A UN report indicates that more than 60 million people have been impacted worldwide by El Nino, with its increasing intensity.
On the occasion of the ECOSOC Special Meeting on Impacts of the 2015/16 El Niño phenomenon: Reducing risks and capturing opportunities held on 6 May 2016, UN Headquarters, New York, the
President of the Economic and Social Council, Oh Joon, shared the following key messages and recommendations that emerged from the discussions during the meeting.
• The El Niño phenomenon––with its increasing intensity––has lasting consequences for development. We heard the many serious social, economic, and environmental impacts of the 2015/16 El Niño. Extreme weather is affecting people’s lives, productive capacity, health and livelihoods.
• More than 60 million around the world have been impacted. People whose livelihoods depend on agriculture, fisheries and livestock are particularly affected. Some countries have lost arable
farmable land. In Southern Africa alone, over 32 million people are affected by severe drought.
• In countries with ongoing high level of exposure and vulnerability to extreme climate events, in particular many of the Small Island Developing States (SIDS), the compounding effect of the current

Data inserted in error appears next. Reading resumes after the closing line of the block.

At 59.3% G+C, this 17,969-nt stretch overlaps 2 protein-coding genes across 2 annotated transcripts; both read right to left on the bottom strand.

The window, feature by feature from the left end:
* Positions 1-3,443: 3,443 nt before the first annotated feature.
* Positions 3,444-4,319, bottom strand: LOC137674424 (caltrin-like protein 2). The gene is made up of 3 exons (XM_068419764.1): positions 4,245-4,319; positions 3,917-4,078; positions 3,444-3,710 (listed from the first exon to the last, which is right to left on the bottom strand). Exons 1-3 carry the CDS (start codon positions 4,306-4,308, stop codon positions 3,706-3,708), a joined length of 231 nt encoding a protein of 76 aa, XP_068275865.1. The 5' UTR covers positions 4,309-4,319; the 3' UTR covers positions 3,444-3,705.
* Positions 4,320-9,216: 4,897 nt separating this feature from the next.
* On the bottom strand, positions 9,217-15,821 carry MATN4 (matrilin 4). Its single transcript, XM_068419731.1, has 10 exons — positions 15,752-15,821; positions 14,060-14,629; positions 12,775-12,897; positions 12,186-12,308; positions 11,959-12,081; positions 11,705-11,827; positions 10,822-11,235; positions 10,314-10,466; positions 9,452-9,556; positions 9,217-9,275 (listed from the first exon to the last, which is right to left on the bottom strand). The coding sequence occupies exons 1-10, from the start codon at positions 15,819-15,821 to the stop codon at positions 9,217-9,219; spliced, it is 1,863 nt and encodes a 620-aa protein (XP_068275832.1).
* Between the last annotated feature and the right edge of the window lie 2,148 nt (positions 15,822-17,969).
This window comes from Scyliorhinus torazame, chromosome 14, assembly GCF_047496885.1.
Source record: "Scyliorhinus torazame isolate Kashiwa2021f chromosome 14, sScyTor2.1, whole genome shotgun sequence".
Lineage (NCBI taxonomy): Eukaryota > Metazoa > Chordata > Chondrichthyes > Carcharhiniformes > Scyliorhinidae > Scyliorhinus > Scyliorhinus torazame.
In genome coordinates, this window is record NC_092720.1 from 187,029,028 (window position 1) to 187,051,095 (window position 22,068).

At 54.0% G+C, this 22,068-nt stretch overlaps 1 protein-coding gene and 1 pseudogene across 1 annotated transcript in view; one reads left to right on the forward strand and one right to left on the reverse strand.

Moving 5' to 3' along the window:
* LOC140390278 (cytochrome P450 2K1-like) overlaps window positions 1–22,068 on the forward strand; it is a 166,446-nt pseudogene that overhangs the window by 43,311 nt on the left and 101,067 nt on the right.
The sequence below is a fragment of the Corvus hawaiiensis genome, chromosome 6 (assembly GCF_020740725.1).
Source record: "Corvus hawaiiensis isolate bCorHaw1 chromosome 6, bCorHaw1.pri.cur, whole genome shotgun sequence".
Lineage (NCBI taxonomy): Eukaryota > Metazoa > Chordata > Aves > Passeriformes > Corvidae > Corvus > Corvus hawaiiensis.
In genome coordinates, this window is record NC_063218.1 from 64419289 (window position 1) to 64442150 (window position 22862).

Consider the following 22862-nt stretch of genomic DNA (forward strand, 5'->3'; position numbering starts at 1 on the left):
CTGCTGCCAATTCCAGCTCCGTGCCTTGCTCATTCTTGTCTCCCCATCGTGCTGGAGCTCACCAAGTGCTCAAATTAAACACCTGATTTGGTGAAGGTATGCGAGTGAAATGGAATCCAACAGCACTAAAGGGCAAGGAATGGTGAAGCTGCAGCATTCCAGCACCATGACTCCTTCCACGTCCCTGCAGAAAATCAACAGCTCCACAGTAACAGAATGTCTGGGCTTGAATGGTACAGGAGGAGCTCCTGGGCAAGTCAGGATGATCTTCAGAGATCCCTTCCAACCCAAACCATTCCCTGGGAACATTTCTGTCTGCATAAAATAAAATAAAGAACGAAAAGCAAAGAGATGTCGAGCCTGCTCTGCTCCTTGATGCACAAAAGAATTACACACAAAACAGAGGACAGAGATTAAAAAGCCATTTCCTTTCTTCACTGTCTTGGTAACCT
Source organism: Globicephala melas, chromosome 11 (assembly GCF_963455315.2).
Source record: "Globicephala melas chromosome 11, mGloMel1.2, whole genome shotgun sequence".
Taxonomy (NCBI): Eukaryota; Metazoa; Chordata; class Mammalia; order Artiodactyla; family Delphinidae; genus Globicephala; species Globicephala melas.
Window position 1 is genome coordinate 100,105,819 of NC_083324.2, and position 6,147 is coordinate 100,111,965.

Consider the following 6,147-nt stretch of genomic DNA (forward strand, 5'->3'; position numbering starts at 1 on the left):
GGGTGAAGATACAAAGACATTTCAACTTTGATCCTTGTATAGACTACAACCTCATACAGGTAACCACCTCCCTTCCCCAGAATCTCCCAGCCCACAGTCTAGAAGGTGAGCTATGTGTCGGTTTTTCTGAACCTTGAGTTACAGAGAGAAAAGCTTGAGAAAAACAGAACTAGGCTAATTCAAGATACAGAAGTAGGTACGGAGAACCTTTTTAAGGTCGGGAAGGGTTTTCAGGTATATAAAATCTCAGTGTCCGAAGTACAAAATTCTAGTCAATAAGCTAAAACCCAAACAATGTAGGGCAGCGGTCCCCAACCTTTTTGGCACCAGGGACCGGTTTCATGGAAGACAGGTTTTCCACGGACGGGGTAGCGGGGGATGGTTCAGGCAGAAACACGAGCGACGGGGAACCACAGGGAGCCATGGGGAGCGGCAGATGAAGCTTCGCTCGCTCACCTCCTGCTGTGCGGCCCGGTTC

El Niño phenomenon is adding further burden to their national and local capacity to manage risk and disasters. The impacts of the 2015/16 El Niño has also been particularly hard on the countries of Central America.
• During the special meeting on El Niño, we heard of the significant investments in preparedness, mitigation and risk reduction efforts undertaken by a number of countries. Strong risk-informed national planning efforts, budgeting for preparedness across sectors, coordinating local and national
efforts, and strengthening early warning systems were highlighted. This is leading to a diversion of resources that could have been invested on achieving the SDGs.
• We also heard from donors and UN entities of support they provided to highly affected countries.
There were also some innovations in releasing financing prior to events based on early warning information. The UN system should look to a coherent, coordinated and integrated approach in
support and assistance to countries. The recent agreement among FAO, IFAD, OCHA and WFP to develop a protocol outlining steps to be taken collectively, within defined timelines, will help ensure early and coordinated responses to future El Niño and La Niña events.